If you are involved in fitness in any way, you’ve probably heard of KT tape. But how does KT tape work? What is it used for? KT tape was developed by chiropractor Dr. Kenzo Kase in Japan in the 1970s. The use and popularity of the tape has risen in recent years due to the endorsements from doctors, physical therapists, and pro athletes such as NBA all-star James Harden and 3x Olympic Gold medalist Kerri Walsh Jennings.

Unlike standard athletic taping, which is rigid and locks a joint and its musculature in place, KT tape is elastic and allows the body to move through its natural range of motion. Once applied, KT tape is usually good for 3-4 days and is waterproof (so yes, you can shower!). Kinesio tape is sold commercially and most likely in your local gym (FFC carries it in the sports shop).

Please note: This blog is not medical advice and is for educational purposes only. If you have any medical concerns please be evaluated by your licensed healthcare professional.

Kinesiology Tape Benefits

Kinesio tape is used for a variety of musculoskeletal issues including, but not limited to, carpal tunnel, patella tendinopathy, lateral and medial epicondylitis, and more. Depending on the technique used to apply the tapes, several benefits can be reaped. By microscopically lifting the top layer of skin from the other layers, an increase in blood circulation and drainage by the body’s lymphatic system can be created, clearing waste and potentially decreasing edema and inflammation.

This gentle lift of the skin may also decrease the pressure on pain receptors located throughout the body to provide temporary pain relief. Kinesiology tape benefits may also include helping to facilitate underactive muscles while inhibiting overactive muscles to help create balance in chronic overused areas (such as the upper trapezius muscle). Although the tape is elastic, it does, with the right tension, provide a sense of stability and protection for joints such as at the knee and ankle.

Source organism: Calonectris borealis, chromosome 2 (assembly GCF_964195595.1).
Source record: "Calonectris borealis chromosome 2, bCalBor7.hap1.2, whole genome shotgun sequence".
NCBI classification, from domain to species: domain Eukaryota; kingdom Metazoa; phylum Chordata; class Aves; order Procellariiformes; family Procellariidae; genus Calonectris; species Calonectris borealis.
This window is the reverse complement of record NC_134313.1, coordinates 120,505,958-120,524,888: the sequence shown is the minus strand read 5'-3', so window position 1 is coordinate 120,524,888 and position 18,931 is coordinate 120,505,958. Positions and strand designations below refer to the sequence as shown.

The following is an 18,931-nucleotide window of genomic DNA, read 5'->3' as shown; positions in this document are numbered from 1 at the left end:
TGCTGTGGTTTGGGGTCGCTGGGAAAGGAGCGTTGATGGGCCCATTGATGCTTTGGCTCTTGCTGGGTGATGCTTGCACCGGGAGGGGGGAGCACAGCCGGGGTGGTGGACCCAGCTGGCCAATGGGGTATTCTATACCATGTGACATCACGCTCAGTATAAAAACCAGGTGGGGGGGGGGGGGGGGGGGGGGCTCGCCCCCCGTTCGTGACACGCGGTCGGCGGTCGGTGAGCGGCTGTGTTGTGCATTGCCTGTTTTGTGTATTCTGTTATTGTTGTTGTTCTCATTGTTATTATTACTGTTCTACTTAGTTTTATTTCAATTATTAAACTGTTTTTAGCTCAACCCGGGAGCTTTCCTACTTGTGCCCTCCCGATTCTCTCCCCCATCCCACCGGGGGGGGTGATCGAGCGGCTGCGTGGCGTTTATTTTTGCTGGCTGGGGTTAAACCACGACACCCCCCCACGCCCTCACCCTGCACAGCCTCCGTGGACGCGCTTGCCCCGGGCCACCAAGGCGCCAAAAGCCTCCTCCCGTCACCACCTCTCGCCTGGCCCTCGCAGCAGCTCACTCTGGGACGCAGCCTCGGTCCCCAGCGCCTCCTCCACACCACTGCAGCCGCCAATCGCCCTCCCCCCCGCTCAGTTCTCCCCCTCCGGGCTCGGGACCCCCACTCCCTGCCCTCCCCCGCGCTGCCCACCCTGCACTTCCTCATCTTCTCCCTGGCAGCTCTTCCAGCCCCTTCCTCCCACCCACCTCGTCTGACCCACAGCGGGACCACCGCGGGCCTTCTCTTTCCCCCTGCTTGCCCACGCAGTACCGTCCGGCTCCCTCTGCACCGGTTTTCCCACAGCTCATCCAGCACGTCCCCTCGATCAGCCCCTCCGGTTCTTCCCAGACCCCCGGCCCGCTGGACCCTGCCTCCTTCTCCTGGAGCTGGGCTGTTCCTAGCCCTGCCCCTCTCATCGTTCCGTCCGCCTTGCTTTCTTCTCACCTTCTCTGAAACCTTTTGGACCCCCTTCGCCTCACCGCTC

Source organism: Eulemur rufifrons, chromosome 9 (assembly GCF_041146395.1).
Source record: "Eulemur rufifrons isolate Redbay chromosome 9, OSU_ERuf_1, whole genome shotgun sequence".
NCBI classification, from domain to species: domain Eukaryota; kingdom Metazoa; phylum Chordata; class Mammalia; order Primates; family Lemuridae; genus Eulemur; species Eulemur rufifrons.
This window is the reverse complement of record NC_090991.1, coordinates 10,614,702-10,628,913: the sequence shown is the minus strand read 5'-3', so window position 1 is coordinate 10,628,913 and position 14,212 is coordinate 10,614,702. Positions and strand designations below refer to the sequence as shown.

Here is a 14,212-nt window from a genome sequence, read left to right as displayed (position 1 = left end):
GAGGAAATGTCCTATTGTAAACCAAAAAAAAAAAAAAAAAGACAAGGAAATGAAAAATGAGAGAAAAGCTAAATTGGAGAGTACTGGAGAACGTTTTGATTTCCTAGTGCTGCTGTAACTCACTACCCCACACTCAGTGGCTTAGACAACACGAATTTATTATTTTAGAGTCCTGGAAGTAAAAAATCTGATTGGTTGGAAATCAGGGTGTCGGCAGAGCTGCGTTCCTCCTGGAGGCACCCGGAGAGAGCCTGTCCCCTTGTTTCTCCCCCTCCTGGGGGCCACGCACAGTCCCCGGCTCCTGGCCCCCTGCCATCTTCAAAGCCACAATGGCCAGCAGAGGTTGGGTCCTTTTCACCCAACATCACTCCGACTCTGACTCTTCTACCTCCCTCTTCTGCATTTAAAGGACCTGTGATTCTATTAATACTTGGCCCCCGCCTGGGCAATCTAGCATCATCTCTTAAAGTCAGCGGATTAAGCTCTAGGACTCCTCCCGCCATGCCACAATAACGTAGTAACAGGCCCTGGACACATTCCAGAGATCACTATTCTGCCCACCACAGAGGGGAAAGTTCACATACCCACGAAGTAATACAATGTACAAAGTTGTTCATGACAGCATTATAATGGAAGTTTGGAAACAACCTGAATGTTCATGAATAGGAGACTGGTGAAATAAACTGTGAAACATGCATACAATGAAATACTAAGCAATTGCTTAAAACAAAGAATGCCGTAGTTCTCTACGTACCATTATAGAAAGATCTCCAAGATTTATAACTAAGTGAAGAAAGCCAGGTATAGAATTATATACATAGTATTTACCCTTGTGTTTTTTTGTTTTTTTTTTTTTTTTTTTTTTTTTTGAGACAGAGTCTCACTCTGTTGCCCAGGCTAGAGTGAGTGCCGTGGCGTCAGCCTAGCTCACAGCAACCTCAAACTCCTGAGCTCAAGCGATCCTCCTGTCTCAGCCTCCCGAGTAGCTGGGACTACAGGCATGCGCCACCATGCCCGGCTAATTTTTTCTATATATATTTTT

Who Can Use KT Tape?

Kinesio tape can be used by a wide variety of people, ranging from toddlers and the average working citizen to professional athletes. Those with sensitive skin or allergies should check with their dermatologist or physician before applying the tape. If skin becomes red or irritated, immediately and carefully remove tape.

Common areas of application include:

  • Shoulders
  • Forearms
  • Wrist
  • Knee
  • Ankles

Have more questions about KT tape or want to set up a complimentary consultation? Email Joshua Jernigan at jjernigan@ffc.com!

Important note: Kinesio tape is not a cure for any orthopedic issues, it is simply a tool to help in your recovery. The real solution is getting to work and doing what you are designed to do –  move… and move often. In the gym is where long term change is made.

Post written by Joshua Jernigan, Personal Trainer FFC Oak Park.

About Joshua

Joshua received his bachelor’s of science in kinesiology and health promotion in 2018 from the University of Kentucky and has a background in orthopedics and performance, guiding elite high school, Division I and professional athletes through rehab. He also specializes in working with the aging population to deal with post-operative shoulder, knee, hip and ankle surgeries, etc. You can set up a consultation with him by emailing him at jjernigan@ffc.com!

Sources for How Does KT Tape Work & What Are Its Benefits

Drouin, Jillian L, et al. “The Effects of Kinesiotape on Athletic-Based Performance Outcomes in Healthy, Active Individuals: a Literature Synthesis.” The Journal of the Canadian Chiropractic Association, Canadian Chiropractic Association, Dec. 2013, www.ncbi.nlm.nih.gov/pmc/articles/PMC3845470/.

Mateo, Ashley. “What Exactly Is Kinesio Tape-And Does It Really Work?” Runner’s World, Runner’s World, 11 Mar. 2019, www.runnersworld.com/health-injuries/a23791766/kt-tape/.